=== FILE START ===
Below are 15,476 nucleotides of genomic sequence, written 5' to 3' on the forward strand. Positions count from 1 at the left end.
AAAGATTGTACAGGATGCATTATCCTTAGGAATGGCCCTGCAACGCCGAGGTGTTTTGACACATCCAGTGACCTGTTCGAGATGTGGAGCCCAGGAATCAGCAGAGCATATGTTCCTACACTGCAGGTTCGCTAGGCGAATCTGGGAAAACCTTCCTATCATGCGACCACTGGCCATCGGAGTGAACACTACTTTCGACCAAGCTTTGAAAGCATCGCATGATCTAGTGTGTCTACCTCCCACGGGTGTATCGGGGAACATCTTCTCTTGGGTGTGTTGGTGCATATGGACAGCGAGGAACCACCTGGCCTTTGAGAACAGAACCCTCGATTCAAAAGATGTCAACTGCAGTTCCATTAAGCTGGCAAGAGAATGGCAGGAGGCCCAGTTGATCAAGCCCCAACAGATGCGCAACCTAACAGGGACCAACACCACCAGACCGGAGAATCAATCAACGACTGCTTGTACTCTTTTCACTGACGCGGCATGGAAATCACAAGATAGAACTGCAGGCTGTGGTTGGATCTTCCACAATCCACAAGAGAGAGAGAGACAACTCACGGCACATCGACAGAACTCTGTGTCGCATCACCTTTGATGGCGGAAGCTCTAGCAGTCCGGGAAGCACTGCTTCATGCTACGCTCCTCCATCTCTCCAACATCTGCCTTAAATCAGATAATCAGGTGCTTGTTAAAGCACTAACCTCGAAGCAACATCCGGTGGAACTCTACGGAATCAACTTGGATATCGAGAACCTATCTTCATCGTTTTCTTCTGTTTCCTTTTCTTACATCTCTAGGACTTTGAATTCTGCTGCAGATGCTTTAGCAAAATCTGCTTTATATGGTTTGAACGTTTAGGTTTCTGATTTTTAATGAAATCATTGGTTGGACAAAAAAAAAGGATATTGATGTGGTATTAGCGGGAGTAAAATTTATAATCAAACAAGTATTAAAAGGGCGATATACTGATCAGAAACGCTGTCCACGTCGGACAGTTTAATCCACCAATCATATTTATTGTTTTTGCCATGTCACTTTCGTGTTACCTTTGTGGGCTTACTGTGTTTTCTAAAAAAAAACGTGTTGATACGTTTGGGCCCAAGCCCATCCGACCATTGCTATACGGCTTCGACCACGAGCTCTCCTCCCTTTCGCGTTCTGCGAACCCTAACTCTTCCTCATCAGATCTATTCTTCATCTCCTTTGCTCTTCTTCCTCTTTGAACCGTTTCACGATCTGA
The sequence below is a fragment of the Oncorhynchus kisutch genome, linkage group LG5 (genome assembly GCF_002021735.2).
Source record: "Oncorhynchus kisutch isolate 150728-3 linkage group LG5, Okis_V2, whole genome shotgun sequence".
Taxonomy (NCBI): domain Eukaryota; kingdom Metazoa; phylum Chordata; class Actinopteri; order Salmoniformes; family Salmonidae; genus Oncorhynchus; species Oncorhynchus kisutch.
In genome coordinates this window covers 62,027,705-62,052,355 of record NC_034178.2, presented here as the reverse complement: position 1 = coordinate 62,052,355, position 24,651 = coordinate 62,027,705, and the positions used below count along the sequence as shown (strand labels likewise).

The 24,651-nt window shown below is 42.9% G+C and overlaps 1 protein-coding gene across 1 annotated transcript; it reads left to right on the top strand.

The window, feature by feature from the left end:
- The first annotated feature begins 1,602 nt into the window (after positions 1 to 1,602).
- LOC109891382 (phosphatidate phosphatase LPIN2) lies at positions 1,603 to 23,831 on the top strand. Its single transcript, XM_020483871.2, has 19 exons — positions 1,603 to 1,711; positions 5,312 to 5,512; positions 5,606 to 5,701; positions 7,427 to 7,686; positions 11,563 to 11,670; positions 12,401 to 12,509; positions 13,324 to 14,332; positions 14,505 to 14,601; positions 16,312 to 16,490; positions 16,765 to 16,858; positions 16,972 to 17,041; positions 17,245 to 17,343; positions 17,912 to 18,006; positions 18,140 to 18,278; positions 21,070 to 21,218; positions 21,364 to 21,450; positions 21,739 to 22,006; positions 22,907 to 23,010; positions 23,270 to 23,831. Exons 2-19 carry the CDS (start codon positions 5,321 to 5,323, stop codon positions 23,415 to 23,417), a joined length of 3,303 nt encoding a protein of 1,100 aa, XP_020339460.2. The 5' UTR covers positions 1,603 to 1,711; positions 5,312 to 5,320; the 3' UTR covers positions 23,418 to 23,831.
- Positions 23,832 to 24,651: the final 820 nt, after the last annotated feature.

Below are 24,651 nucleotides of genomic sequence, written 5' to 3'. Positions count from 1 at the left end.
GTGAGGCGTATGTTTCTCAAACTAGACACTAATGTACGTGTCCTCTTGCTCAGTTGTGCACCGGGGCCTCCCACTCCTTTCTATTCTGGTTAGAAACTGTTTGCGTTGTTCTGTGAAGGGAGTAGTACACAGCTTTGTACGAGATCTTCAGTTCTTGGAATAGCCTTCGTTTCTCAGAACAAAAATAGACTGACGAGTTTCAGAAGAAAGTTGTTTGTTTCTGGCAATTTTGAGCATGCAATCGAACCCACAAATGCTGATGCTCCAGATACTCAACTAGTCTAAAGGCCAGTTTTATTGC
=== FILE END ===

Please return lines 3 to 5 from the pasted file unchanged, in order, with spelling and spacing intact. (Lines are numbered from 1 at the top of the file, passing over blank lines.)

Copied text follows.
The sequence below is a fragment of the Oncorhynchus kisutch genome, linkage group LG5 (genome assembly GCF_002021735.2).
Source record: "Oncorhynchus kisutch isolate 150728-3 linkage group LG5, Okis_V2, whole genome shotgun sequence".
Taxonomy (NCBI): domain Eukaryota; kingdom Metazoa; phylum Chordata; class Actinopteri; order Salmoniformes; family Salmonidae; genus Oncorhynchus; species Oncorhynchus kisutch.